At the same time, IBM is pushing forward its vision of IT in the coming years, calling this new vision On Demand computing. IBM is not alone in this market; others like HP talk of the Adaptive Enterprise and utility computing. While these concepts all sound fine and dandy, it remains clear to us that the market is still scratching its collective head about what these concepts actually mean on a practical basis. In our minds these concepts are comprised of two sets of capabilities. They are the outward facing elements of On Demand or the Adaptive Enterprise and the internal issues of integration and infrastructure management that allow the outward facing element to occur. IBM seems to understand this concept, although the company’s efforts to drive this idea permanently in to the market’s consciousness still has a way to go. That said, we believe IBM’s efforts directed at the mid-tier enterprise — especially in its Express offerings — remains a sound strategy effectively executed. We believe the success of these efforts will, however, be greatly enhanced as the mid-tier market gains a clearer understanding of the practical value propositions of On Demand computing, an understanding that will benefit both IBM and its customers.
Microsoft announced this week that it has established a $5 million Anti-Virus Award Program in an effort to aid law enforcement agencies in tracking down the writers of malicious code. Microsoft said it would provide reward money for information that leads to the arrest and conviction of those writing and distributing viruses and worms. The first specific award amount announced by the company was a $250,000 reward for information leading to the arrest and conviction of the individuals or individuals responsible for the MSBlast.A worm. The company also has offered a second $250,000 reward for information leading to the arrest and conviction of the individual or individuals responsible for the dissemination of the Sobig viruses, variants A, B, and C. Law enforcement agencies that will participate in the program with Microsoft include the FBI, Interpol, and the United States Secret Service. Individuals with information on the release of the MSBlast.A worm or the Sobig viruses can contact any of the named law enforcement agencies.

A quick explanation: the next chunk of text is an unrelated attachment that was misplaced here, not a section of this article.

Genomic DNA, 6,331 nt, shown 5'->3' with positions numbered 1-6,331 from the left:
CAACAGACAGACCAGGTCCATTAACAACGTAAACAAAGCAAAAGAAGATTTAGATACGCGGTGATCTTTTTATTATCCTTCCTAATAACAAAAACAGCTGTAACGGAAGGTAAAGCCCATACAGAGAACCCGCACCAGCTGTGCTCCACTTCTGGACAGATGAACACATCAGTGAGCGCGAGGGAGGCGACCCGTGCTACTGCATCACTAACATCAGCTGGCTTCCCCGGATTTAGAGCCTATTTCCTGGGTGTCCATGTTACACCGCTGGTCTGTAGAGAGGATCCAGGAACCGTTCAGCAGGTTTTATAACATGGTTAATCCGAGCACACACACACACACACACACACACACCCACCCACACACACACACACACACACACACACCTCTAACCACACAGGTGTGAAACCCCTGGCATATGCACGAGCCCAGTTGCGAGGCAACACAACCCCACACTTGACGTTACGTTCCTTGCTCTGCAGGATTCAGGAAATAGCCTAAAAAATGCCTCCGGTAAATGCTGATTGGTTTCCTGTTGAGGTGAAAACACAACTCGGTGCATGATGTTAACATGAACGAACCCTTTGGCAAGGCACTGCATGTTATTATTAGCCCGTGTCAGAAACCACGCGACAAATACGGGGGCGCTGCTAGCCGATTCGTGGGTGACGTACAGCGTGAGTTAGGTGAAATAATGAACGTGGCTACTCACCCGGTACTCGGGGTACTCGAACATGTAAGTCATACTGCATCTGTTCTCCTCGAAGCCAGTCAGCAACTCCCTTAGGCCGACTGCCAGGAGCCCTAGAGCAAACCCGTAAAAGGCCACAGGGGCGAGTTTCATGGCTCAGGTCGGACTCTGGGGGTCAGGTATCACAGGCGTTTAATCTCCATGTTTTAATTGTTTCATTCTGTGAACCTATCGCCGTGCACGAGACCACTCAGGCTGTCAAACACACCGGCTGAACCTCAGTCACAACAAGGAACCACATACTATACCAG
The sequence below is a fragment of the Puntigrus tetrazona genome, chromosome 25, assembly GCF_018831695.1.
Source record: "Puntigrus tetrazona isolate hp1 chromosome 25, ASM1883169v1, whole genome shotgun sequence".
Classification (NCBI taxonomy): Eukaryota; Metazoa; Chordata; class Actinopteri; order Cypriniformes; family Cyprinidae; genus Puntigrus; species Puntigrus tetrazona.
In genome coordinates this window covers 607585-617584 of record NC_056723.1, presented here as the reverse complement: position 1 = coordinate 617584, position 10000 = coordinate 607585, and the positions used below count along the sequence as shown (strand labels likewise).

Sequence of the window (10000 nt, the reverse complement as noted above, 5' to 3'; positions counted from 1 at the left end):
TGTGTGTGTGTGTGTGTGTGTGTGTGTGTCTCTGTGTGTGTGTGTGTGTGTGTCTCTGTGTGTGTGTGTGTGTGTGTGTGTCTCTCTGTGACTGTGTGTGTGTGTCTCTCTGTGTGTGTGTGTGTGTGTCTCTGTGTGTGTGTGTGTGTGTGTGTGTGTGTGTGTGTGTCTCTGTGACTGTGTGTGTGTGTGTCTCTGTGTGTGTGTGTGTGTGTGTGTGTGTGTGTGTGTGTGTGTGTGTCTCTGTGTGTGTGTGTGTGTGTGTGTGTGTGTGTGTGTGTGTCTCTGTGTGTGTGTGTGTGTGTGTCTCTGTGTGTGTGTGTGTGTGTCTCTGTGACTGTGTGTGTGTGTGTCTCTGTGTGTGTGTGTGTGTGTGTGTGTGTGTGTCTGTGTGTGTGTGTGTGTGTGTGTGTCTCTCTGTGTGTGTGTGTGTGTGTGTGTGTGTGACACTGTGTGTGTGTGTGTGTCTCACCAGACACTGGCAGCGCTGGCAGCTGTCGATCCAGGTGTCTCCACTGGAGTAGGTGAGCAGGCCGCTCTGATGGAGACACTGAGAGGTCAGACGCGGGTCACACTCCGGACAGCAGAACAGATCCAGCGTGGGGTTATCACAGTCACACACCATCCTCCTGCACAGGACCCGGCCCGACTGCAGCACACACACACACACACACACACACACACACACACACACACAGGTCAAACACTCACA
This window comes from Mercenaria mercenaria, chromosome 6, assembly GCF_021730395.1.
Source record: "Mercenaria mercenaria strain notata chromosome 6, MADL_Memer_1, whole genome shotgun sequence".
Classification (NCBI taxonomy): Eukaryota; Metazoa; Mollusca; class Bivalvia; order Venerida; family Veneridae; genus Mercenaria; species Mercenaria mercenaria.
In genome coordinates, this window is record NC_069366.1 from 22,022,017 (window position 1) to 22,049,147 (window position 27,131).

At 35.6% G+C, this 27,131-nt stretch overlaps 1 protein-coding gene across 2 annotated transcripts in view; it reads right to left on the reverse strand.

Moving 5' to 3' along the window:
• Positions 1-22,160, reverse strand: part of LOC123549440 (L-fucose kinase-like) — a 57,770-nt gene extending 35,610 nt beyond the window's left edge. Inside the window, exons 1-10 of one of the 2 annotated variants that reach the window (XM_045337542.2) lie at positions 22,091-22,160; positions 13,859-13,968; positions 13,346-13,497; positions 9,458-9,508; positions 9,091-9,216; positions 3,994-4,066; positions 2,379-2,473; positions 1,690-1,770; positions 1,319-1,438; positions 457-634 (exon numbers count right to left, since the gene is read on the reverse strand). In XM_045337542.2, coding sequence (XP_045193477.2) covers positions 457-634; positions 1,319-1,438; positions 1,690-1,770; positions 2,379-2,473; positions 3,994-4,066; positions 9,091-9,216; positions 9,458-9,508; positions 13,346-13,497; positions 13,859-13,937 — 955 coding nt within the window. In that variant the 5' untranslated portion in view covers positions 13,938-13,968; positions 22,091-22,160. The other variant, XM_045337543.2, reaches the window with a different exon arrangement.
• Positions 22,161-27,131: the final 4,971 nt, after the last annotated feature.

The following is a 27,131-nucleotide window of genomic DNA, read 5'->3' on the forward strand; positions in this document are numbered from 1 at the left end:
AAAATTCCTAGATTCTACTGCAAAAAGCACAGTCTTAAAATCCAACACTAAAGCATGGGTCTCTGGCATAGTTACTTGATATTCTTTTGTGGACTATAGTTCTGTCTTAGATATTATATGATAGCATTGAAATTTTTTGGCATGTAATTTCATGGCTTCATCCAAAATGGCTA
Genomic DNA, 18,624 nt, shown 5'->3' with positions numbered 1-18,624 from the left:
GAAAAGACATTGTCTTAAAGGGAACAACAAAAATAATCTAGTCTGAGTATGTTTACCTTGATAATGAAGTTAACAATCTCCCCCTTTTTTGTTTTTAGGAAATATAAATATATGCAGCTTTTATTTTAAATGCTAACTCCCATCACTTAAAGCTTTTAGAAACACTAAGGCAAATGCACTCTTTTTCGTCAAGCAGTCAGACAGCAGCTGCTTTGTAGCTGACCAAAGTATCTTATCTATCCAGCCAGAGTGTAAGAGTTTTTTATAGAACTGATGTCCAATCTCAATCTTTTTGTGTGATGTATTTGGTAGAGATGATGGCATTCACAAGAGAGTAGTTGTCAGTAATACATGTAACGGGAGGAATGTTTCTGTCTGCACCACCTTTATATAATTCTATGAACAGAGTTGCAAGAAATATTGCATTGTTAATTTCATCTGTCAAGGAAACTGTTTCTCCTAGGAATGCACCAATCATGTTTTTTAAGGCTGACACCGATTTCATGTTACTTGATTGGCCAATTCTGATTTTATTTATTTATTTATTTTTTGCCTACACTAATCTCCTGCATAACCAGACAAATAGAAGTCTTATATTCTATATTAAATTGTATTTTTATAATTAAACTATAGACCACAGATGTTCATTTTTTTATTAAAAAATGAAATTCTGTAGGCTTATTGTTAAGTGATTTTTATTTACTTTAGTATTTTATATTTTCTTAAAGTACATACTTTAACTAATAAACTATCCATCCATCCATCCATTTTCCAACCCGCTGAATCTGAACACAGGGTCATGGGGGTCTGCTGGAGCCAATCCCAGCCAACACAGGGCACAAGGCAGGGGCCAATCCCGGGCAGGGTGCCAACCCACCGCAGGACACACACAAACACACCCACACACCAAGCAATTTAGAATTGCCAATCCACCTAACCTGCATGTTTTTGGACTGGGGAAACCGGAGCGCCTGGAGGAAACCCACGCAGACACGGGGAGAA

On one hand, we cannot really say we are all that surprised at this development. Given the widespread havoc that these particular viruses created and the fact that to date only peripheral players in their release have been apprehended, it must seem like a good idea to begin offering large wads of cash to entice someone to rat out a fellow coder who has privately taken credit for sowing so much worldwide disruption. Will it work? Perhaps. Law enforcement has historically made some of its most high-profile arrests through information provided by informants.
But just offering cash for hackers is not enough, in our minds. While law enforcement agencies are slowly getting up to speed on the technical issues surrounding various forms of cybercrime, we would be very comfortable in arguing that they are far behind most hackers and security specialists. The recent instance of the U.S. Justice Department releasing online a heavily-redacted report as a PDF concerning sensitive internal policy matters — only to have an individual easily remove the electronic redactions and publish the full and embarrassing report online — comes as the most recent example of an apparent lack of sophistication concerning computer security issues among law enforcement professionals. With many legal agencies now occupied with the hunt for terrorists, it is only a matter of time before cyber attacks of various kinds are publicly traced to designated terrorists or criminal organizations. Will the FBI, CIA, etc. be ready? Considering their past efforts, perhaps the best and wisest answer is to assume they won’t be. It is reasonable to assume that since disruptive and criminal online activity is only going to continue in the coming years, security issues will not be resolved by creating an “Internet Most Wanted” program complete with big cash prizes. For these reasons and others, we believe the responsibility for providing the first line of secure and resilient IT infrastructures largely lies with vendors like Microsoft. Considering the ever-growing trend toward IT deployment integration that IT vendors are actively promoting, security breaches of all sorts have the potential to become quickly catastrophic since gaining entry to a well integrated network can result in gaining entry to its every nook, cranny, and resource. At that point, a cash reward for law breakers will be of little consolation to devastated enterprises, who are as likely to blame inactive vendors as proactive hackers for their problems.